Every year, American schools pay more than $8.6 billion in bonuses to teachers with master's degrees, even though the idea that a higher degree makes a teacher more effective has been mostly debunked.
Despite more than a decade of research showing the money has little impact on student achievement, state lawmakers and other officials have been reluctant to tackle this popular way for teachers to earn more money.
That could soon change, as local school districts around the country grapple with shrinking budgets.
Not having a masters degree, I make less than the average pay for all California teachers and less than the average pay for teachers in my district.
Personally, I think the approach to bonus pay for a masters Degree should be very simple. If it is a content degree related to your teaching field, you get a bonus; if not, you don't. That means my MS in Political Science gets me a stipend as a Social Studies teacher, but the MA in Educational Leadership gets the Art teacher down the hall nothing but a pat on the head, and the MDiv that the English teacher has from his days as the youth pastor at a small local congregation also gets him nothing.
The problem isn't that they pay for MAs; the problem is that they pay for worthless, mail order, non subject matter-specific MAs. You can't tell me the fact that I have a MA in economics does not help when I teach AP economics, or, for that matter, regular. Or, even math. I would wager though, that the majority of MAs in our district are in'education' and that the majority of those were earned without attending a real Master's curriculum. You can't fault teachers for taking advantage of this loop hole, but you can blame the district for providing it.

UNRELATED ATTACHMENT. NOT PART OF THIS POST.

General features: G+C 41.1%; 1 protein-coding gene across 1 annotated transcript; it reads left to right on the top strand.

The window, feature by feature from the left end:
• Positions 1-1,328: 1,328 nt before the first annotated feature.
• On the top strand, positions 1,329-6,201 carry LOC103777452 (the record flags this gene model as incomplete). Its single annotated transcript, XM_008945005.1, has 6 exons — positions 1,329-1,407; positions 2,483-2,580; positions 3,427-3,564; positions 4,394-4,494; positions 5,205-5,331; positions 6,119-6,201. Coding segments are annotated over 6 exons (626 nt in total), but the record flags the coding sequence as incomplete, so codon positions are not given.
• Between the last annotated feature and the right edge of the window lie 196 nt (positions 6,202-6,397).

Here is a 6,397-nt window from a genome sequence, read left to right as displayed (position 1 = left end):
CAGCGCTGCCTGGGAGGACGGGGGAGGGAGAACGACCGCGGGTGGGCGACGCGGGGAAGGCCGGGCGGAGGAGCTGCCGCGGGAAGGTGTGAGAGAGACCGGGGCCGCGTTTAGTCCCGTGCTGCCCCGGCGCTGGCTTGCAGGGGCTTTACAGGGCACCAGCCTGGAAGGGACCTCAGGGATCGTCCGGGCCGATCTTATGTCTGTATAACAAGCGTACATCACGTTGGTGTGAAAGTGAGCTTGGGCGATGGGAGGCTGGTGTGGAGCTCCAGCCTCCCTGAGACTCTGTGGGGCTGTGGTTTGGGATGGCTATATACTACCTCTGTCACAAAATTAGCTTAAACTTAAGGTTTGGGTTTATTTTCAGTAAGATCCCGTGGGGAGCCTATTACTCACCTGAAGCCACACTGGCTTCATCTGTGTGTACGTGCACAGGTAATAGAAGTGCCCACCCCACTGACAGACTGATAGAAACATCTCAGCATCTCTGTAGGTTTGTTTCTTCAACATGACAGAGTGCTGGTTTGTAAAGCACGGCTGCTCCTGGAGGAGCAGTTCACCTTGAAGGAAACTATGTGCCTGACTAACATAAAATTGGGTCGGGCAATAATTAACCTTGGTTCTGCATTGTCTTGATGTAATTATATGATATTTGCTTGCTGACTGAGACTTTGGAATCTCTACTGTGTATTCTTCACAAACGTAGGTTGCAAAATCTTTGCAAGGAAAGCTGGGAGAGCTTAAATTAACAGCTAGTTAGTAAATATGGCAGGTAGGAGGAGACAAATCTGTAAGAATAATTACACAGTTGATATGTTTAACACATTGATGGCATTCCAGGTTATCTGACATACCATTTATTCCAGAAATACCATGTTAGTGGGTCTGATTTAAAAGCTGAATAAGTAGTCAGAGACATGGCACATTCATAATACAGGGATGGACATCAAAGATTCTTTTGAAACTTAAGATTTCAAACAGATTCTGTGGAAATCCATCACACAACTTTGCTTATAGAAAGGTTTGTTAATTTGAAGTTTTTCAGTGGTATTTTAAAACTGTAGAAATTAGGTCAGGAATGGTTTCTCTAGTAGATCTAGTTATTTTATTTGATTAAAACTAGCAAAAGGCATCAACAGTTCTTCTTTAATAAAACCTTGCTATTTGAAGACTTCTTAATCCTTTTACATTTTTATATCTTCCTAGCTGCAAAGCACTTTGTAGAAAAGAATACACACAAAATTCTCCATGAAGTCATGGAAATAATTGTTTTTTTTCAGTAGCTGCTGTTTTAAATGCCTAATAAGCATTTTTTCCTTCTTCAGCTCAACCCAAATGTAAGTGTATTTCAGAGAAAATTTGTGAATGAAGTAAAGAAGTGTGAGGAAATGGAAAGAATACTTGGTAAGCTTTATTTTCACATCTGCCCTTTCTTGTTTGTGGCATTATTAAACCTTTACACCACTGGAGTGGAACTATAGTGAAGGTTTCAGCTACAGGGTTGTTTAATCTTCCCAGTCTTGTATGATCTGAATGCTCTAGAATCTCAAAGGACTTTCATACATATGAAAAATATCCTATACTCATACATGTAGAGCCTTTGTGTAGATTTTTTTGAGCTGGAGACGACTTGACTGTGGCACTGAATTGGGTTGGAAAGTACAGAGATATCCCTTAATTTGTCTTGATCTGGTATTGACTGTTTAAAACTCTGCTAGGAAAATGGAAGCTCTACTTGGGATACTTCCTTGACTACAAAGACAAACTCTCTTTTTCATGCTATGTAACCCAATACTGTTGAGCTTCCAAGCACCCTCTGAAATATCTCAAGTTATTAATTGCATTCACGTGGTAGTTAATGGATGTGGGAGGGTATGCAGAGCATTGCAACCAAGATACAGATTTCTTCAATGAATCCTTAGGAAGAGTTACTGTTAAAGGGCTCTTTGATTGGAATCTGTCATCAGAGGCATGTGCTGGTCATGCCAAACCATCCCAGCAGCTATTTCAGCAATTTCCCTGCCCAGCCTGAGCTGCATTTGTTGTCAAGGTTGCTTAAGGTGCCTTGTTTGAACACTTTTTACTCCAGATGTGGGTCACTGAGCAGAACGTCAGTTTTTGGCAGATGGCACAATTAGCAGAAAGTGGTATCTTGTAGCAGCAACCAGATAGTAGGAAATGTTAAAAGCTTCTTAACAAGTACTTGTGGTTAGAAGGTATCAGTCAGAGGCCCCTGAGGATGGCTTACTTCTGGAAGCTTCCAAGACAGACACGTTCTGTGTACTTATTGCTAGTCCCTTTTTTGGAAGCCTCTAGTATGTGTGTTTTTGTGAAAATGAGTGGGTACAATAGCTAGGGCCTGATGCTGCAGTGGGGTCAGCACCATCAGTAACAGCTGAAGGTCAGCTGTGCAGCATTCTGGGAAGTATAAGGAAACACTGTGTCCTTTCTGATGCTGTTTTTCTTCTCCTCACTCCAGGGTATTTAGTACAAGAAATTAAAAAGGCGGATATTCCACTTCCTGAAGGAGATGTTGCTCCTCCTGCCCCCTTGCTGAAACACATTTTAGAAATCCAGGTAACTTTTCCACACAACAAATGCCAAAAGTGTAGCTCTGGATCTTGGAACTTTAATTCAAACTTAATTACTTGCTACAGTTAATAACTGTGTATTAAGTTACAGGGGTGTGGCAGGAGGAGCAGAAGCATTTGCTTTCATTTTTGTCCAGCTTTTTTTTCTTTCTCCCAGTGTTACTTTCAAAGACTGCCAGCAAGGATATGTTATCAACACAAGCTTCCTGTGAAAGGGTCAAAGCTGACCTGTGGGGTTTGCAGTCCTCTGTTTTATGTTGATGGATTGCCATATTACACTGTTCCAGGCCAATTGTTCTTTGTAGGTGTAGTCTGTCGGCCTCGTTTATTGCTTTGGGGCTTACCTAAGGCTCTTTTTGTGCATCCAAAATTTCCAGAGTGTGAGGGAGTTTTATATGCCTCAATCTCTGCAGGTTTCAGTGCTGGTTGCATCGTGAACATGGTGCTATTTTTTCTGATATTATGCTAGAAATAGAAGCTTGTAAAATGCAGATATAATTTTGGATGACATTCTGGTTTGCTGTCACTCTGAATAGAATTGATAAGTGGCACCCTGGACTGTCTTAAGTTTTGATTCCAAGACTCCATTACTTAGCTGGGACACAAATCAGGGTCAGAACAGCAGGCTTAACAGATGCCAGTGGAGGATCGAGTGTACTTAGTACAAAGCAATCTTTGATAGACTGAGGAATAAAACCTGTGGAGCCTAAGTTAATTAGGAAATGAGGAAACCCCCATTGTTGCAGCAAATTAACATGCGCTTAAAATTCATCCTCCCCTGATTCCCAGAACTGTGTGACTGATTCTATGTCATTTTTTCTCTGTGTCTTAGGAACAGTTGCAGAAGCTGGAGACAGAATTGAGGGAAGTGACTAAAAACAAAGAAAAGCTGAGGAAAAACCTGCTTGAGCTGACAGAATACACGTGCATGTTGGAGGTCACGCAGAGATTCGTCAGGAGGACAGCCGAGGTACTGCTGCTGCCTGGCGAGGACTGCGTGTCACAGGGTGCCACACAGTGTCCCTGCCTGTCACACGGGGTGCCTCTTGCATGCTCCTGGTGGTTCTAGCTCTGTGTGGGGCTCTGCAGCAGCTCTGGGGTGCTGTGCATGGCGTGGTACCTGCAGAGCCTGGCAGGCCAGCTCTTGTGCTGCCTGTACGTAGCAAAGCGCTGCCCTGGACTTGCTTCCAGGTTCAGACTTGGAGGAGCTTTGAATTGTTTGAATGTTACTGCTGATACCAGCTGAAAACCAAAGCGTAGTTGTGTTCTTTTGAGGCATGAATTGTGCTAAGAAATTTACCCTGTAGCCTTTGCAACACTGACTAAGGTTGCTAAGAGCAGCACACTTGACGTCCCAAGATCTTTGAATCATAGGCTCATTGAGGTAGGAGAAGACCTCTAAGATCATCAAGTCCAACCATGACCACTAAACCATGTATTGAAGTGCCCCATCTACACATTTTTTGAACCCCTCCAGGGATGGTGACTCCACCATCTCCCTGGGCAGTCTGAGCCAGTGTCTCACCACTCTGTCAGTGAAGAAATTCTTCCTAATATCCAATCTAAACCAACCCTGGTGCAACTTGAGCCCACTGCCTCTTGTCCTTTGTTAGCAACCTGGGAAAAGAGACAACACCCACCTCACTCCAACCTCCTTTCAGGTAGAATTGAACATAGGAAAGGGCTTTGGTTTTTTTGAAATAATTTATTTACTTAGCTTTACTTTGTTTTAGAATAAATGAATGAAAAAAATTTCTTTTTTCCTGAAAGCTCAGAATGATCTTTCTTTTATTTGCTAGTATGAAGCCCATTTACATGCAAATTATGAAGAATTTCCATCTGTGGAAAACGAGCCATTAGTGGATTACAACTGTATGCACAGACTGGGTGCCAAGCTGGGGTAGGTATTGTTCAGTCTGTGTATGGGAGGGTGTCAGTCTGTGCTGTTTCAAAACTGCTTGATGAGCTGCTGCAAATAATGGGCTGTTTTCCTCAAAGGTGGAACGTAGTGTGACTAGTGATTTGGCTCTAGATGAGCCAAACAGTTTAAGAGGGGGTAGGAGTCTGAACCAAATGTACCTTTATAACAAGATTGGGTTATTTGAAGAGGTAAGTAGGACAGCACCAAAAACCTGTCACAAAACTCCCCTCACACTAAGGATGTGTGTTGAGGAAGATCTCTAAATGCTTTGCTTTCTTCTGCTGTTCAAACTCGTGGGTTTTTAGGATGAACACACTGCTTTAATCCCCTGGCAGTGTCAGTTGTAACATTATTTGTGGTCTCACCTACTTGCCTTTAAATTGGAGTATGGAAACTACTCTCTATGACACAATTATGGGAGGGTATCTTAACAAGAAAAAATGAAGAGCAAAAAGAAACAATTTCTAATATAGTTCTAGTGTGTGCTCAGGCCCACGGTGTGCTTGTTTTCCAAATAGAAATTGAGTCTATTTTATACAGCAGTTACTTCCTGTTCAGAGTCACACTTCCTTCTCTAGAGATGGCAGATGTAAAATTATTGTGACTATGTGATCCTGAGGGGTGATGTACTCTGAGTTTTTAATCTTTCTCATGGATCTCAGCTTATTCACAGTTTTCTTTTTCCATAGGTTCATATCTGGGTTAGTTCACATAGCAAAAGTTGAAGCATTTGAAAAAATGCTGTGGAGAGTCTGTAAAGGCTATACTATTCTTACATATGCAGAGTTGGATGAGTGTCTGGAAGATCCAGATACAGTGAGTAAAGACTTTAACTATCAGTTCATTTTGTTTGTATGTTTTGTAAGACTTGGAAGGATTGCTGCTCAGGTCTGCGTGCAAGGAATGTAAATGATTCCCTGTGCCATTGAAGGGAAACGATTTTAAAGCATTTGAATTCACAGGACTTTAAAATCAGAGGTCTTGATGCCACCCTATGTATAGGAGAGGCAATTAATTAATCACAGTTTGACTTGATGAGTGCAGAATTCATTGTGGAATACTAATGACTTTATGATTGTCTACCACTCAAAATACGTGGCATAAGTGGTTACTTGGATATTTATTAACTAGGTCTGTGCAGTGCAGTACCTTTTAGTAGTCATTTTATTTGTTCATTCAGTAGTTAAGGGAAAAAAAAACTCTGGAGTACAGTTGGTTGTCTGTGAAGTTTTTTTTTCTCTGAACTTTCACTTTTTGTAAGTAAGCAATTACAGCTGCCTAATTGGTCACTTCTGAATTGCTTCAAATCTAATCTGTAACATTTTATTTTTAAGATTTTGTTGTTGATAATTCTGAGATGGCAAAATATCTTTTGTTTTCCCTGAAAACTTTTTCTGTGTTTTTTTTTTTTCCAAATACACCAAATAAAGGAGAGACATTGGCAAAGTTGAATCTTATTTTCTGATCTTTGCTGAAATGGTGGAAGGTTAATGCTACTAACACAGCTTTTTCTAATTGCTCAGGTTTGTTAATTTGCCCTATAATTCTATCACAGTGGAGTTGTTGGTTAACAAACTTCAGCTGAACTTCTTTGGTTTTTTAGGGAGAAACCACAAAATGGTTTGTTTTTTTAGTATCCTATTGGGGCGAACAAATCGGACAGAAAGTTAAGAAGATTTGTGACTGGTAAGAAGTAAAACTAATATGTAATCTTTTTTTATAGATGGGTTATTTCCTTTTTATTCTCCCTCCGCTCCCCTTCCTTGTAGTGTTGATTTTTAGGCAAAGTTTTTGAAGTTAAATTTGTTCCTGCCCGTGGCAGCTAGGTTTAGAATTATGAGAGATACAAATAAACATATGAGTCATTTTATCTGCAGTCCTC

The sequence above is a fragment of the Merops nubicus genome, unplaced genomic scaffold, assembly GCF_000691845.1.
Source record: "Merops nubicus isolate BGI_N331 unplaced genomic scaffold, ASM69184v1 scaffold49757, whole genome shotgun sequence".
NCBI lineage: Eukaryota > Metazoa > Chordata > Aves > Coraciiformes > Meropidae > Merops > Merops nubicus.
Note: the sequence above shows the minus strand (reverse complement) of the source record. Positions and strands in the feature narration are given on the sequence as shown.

My sister teaches Kindergarten, and she got her Masters degree a while back. I know that her pay increased as a result.
Of course I am proud of her and I think that it is a great accomplishment.
I still think that it is kind of ridiculous that the School districts pays her more than a co teacher without a higher degree. It's not like she's teaching Calculus to 5 year olds.
But that's the way it is.
Get the degree if you really want it. Extra money is always handy. If your studies take too much time away from your family, it may not be worth it.
If you get one, get a real one, not some insubstantial fluff edu-masters.
It will be some work, but judging from your blog, which I have read for some years, you can certainly do it.
My advice would be to avoid comprehensive exams (a.k.a. "comps") if possible. A thesis is probably more work, but nothing ventured, nothing gained. You cram your brains out for comps, and immediately begin to forget as soon as the exam is over. One of my comps was in topology, and my topology notes from back in the day read like Chinese to me now. You do need to find the right reader for a thesis.
Too, I believe you can make the case for deducting the tuition on your tax return. The IRS says that tuition is deductible under many different circumstances.